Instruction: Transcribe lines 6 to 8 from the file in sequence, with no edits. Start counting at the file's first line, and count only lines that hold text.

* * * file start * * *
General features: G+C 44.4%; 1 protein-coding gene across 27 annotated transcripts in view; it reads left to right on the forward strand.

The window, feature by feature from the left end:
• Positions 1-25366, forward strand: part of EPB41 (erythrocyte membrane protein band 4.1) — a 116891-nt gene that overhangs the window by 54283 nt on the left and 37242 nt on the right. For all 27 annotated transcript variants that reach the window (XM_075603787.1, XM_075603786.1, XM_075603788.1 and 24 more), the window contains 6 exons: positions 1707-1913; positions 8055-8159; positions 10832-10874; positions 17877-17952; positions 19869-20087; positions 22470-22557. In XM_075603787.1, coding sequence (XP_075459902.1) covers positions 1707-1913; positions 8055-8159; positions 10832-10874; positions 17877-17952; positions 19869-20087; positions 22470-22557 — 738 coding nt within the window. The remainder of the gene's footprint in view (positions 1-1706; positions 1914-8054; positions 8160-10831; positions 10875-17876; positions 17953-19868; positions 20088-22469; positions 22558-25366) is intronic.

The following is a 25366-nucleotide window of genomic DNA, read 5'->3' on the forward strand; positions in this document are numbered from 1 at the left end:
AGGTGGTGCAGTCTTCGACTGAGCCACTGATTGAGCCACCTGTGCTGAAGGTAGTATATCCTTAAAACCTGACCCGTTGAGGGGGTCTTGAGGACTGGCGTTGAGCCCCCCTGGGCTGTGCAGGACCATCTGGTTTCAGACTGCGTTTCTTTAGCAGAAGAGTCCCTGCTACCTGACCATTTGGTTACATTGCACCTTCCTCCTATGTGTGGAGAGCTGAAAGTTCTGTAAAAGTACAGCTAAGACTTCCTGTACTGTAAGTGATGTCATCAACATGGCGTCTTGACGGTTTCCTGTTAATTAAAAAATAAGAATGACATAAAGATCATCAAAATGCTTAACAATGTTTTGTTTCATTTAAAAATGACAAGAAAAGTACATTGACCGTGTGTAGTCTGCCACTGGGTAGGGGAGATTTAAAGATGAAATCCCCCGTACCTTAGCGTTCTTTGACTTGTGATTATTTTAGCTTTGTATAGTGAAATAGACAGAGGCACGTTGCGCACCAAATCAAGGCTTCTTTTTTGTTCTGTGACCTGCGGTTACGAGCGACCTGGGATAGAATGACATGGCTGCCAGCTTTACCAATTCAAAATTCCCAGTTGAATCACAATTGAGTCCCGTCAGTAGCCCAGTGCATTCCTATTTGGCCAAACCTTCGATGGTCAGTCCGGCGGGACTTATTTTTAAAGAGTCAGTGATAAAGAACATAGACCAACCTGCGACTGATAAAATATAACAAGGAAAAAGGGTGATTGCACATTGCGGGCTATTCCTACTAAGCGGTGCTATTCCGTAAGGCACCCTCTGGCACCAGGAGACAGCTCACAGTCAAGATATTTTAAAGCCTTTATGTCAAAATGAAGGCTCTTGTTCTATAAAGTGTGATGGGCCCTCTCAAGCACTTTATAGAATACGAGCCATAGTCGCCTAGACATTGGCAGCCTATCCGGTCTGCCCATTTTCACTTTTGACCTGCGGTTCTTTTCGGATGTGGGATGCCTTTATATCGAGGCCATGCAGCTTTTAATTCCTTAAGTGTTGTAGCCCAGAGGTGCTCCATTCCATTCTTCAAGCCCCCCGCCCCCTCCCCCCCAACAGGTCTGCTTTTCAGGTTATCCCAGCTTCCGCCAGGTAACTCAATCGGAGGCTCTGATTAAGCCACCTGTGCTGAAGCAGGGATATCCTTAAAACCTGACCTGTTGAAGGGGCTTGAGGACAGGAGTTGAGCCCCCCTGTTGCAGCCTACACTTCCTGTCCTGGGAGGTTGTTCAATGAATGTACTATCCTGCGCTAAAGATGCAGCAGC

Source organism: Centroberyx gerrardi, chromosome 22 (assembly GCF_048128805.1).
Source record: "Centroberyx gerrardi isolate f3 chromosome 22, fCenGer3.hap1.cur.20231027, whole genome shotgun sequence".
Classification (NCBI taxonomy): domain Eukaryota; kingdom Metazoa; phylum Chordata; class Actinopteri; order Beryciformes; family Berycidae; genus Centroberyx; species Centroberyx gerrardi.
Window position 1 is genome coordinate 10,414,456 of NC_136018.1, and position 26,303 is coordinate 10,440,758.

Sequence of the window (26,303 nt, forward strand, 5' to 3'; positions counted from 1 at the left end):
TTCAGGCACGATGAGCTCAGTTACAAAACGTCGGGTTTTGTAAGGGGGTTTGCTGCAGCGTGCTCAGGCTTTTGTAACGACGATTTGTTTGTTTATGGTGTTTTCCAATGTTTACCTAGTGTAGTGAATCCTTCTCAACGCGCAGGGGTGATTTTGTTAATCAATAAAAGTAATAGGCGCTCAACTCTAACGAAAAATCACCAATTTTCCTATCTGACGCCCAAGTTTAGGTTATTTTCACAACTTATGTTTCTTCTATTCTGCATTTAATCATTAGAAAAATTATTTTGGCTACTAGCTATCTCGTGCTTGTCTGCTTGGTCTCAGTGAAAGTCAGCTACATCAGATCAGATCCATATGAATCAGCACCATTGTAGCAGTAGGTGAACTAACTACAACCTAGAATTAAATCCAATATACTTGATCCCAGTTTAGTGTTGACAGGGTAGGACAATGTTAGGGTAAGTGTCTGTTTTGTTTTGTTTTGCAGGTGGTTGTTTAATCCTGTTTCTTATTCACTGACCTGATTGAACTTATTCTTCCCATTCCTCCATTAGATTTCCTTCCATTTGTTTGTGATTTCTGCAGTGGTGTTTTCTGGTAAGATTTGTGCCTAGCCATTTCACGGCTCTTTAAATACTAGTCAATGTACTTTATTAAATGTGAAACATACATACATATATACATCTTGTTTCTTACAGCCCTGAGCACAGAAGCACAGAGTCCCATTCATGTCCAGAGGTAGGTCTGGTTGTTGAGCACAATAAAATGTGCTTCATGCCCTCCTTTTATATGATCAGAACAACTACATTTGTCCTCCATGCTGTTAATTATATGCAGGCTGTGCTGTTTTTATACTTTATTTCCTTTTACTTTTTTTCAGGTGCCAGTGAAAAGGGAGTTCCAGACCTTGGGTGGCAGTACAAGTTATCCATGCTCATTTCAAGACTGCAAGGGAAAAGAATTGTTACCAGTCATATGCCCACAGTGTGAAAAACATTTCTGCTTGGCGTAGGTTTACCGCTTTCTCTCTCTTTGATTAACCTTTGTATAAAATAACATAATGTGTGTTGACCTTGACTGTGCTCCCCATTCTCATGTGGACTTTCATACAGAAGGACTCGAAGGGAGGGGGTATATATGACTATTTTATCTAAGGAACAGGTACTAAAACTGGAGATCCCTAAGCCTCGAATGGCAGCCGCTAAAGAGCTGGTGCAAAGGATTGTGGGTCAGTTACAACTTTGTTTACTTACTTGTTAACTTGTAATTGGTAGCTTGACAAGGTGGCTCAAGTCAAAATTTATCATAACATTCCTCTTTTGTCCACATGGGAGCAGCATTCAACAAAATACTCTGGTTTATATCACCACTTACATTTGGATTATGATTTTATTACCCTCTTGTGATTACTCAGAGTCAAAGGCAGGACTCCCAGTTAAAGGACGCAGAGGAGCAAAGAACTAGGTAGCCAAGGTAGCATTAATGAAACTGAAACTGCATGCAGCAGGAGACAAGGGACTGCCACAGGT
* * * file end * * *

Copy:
Source organism: Centroberyx gerrardi, chromosome 22 (assembly GCF_048128805.1).
Source record: "Centroberyx gerrardi isolate f3 chromosome 22, fCenGer3.hap1.cur.20231027, whole genome shotgun sequence".
Classification (NCBI taxonomy): domain Eukaryota; kingdom Metazoa; phylum Chordata; class Actinopteri; order Beryciformes; family Berycidae; genus Centroberyx; species Centroberyx gerrardi.